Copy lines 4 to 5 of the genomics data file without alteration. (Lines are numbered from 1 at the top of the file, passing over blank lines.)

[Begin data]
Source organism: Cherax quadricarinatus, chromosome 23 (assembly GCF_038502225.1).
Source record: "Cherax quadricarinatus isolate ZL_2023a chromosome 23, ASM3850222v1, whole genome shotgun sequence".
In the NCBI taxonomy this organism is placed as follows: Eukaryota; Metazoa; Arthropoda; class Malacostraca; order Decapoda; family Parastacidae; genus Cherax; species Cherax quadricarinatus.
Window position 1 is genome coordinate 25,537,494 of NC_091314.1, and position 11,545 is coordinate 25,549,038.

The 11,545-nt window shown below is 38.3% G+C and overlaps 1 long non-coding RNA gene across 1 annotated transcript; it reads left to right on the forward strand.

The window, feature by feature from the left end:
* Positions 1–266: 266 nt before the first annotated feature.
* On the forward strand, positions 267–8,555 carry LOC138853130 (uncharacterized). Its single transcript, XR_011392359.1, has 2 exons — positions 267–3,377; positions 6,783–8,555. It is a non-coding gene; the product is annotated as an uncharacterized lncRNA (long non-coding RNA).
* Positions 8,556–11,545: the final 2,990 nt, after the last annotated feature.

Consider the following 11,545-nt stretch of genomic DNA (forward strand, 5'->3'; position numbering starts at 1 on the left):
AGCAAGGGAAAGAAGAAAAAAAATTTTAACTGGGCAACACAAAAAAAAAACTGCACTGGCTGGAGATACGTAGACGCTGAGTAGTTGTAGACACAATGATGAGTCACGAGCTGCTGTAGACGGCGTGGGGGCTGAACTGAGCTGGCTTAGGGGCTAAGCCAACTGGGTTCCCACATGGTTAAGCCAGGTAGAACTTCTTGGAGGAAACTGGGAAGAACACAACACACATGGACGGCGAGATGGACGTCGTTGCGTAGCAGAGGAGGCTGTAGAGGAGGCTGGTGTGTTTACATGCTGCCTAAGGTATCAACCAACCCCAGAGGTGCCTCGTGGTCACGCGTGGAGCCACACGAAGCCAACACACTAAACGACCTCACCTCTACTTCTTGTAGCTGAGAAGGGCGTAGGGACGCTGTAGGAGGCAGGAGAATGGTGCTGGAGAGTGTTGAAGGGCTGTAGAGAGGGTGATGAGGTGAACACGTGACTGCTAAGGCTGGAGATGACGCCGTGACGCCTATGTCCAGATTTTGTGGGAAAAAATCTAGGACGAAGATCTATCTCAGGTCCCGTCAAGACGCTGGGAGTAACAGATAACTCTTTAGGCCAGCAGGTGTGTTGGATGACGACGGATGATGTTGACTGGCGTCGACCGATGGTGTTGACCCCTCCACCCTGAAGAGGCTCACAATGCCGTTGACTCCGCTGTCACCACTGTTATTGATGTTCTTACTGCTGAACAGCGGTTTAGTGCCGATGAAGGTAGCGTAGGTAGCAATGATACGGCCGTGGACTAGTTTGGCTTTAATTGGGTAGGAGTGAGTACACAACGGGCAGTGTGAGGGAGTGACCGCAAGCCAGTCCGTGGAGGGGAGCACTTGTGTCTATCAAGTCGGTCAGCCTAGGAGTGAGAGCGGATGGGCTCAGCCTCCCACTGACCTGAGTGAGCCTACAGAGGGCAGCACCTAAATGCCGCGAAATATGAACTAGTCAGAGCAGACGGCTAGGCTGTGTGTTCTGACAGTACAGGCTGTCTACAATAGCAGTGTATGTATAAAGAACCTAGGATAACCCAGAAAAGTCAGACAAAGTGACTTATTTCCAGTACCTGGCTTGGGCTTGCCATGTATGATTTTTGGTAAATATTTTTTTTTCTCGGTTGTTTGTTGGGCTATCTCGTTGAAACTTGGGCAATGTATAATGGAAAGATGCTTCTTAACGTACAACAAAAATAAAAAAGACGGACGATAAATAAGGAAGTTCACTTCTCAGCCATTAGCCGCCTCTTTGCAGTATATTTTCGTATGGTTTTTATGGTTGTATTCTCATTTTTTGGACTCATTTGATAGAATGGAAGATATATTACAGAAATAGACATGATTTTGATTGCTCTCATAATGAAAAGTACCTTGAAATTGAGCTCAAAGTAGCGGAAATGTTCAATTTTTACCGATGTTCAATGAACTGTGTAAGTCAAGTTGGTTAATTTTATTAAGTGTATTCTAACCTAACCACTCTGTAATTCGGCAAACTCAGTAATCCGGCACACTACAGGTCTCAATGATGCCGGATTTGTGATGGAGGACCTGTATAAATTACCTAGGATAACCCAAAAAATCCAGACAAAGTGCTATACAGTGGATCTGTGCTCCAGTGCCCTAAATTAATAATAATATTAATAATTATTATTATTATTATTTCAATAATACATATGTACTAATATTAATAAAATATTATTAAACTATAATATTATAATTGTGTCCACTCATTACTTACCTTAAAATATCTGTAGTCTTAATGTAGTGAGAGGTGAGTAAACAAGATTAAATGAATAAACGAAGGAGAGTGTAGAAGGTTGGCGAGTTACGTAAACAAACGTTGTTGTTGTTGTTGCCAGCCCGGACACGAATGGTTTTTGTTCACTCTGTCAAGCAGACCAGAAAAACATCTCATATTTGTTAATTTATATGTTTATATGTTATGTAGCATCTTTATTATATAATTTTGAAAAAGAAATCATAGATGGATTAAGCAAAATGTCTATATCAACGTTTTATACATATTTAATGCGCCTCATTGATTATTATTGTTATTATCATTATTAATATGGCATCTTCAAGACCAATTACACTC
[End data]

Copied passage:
Window position 1 is genome coordinate 25,537,494 of NC_091314.1, and position 11,545 is coordinate 25,549,038.

The 11,545-nt window shown below is 38.3% G+C and overlaps 1 long non-coding RNA gene across 1 annotated transcript; it reads left to right on the forward strand.